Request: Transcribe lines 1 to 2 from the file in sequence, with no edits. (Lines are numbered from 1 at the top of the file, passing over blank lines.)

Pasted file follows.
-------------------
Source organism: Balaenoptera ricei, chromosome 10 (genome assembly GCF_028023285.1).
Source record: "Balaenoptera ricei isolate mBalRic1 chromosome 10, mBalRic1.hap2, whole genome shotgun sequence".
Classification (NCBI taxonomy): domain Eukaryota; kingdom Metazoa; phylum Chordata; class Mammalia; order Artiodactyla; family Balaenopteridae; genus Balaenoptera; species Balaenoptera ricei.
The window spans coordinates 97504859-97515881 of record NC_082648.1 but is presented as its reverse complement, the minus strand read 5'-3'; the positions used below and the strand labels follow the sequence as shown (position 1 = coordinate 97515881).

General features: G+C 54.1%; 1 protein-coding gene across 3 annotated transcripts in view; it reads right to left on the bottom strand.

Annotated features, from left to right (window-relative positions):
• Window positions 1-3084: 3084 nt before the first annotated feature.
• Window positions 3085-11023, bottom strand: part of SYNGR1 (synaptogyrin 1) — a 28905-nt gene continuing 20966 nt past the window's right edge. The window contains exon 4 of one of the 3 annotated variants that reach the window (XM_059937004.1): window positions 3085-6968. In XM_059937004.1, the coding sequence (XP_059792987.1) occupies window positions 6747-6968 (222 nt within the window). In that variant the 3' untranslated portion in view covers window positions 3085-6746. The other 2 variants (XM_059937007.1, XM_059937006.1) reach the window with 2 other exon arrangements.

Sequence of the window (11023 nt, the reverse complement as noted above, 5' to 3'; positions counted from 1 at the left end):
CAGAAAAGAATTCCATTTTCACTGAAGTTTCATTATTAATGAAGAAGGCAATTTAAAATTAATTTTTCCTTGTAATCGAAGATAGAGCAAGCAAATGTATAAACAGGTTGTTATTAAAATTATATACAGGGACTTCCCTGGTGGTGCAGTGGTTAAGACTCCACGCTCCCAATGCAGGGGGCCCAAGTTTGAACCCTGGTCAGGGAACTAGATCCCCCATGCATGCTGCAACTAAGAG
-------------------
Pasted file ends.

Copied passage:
Source organism: Balaenoptera ricei, chromosome 10 (genome assembly GCF_028023285.1).
Source record: "Balaenoptera ricei isolate mBalRic1 chromosome 10, mBalRic1.hap2, whole genome shotgun sequence".